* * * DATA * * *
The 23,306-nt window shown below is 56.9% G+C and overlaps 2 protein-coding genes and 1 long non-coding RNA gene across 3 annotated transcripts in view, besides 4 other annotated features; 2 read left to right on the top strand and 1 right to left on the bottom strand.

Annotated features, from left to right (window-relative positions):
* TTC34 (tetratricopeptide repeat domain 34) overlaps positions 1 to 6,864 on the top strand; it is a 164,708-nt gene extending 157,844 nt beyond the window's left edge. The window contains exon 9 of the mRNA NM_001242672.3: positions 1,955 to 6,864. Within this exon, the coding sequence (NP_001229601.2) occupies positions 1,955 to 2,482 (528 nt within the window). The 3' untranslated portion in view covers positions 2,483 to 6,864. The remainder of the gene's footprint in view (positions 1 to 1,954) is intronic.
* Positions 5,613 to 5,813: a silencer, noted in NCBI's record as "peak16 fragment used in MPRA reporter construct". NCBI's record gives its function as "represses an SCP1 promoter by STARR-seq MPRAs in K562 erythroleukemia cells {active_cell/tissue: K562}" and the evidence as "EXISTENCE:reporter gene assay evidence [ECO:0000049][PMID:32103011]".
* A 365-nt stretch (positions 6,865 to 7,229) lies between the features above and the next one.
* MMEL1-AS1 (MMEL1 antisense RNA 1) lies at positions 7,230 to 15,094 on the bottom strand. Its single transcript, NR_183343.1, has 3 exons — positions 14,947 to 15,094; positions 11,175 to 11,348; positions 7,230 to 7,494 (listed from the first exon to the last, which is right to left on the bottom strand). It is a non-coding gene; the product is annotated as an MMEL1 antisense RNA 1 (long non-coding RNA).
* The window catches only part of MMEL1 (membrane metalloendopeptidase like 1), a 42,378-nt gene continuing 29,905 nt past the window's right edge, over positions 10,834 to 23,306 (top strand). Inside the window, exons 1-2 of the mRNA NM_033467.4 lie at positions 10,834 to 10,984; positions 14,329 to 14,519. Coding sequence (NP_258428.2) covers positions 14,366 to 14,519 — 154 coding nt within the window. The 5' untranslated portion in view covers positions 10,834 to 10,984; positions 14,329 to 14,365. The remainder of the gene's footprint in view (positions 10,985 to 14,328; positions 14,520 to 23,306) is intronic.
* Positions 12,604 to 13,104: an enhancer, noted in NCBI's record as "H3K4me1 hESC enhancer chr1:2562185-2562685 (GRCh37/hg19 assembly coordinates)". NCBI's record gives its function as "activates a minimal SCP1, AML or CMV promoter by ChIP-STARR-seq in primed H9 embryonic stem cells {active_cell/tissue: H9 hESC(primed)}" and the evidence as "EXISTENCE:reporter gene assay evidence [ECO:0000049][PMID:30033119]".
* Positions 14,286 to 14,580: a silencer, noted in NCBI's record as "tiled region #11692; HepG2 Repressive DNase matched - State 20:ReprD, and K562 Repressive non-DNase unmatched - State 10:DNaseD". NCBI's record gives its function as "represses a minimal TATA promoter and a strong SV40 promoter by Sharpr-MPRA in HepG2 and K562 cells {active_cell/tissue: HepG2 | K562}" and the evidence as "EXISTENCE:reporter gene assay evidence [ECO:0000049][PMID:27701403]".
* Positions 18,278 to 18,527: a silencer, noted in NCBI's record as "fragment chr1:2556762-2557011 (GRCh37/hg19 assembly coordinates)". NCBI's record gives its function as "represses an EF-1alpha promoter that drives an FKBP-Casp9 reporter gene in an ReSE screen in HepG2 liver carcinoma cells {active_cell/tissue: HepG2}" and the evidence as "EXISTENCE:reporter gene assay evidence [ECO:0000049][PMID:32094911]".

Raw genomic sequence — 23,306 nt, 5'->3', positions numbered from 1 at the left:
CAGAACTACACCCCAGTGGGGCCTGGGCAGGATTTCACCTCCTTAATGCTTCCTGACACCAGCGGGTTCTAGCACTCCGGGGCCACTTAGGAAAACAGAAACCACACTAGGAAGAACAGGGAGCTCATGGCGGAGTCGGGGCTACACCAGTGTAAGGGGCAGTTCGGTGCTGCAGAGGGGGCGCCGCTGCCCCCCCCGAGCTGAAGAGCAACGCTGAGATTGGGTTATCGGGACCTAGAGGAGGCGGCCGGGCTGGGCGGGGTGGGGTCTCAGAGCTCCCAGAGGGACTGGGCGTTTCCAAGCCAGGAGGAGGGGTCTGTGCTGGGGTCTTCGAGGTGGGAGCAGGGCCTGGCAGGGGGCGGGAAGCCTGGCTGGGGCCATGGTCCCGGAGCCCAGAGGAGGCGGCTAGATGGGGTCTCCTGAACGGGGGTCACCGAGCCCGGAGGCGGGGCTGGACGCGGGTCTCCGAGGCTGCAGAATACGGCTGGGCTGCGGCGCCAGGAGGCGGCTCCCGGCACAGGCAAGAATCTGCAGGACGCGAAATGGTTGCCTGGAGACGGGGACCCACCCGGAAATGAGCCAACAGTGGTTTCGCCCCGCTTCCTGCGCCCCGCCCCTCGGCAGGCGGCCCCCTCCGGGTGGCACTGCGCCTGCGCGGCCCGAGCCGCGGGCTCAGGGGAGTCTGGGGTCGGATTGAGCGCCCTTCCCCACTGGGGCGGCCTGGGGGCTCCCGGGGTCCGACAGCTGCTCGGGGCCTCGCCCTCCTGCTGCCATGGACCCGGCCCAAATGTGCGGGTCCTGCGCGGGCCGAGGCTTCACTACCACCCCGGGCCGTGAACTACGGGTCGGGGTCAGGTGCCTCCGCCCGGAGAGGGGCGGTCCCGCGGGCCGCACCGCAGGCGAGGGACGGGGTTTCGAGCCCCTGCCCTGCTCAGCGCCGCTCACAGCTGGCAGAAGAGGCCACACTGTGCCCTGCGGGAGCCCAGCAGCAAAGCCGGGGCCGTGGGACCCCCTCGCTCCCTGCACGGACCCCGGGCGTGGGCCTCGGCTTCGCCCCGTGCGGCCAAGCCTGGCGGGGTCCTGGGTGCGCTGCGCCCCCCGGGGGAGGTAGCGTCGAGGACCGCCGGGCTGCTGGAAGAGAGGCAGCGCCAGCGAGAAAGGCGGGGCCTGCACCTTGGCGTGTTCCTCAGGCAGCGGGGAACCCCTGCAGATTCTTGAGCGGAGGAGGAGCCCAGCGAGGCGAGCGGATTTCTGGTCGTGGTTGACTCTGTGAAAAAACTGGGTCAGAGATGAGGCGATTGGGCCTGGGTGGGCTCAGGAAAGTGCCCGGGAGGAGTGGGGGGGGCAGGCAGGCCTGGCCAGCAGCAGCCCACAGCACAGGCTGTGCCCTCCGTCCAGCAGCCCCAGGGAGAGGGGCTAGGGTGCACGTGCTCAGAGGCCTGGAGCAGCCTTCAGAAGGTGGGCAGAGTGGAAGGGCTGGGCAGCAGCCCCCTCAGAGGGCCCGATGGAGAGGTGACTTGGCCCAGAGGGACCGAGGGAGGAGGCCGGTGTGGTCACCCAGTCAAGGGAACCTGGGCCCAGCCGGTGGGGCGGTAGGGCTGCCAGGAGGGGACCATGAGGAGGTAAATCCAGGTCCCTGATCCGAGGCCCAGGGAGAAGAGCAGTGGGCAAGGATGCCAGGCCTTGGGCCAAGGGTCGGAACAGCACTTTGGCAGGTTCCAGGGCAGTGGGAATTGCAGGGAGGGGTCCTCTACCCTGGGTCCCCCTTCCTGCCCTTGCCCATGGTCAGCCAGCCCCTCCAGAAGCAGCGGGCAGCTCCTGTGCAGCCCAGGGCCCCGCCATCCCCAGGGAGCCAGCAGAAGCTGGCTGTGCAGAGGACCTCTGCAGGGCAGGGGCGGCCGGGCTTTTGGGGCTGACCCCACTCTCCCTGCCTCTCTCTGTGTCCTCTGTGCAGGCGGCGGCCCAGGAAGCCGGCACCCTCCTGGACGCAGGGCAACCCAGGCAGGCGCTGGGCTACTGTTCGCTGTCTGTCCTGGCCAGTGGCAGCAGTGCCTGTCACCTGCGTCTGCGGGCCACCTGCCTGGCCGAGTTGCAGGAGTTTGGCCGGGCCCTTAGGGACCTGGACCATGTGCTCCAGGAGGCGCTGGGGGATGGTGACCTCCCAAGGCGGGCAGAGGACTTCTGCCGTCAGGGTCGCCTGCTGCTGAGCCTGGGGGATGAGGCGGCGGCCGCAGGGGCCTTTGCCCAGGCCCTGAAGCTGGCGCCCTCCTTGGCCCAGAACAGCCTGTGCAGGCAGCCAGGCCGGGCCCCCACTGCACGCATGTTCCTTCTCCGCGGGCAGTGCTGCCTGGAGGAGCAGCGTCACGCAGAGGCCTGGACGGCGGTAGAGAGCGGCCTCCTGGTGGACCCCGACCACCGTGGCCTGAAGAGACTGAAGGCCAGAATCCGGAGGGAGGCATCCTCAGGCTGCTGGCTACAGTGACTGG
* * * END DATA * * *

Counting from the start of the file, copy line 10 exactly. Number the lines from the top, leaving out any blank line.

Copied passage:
* Positions 18,278 to 18,527: a silencer, noted in NCBI's record as "fragment chr1:2556762-2557011 (GRCh37/hg19 assembly coordinates)". NCBI's record gives its function as "represses an EF-1alpha promoter that drives an FKBP-Casp9 reporter gene in an ReSE screen in HepG2 liver carcinoma cells {active_cell/tissue: HepG2}" and the evidence as "EXISTENCE:reporter gene assay evidence [ECO:0000049][PMID:32094911]".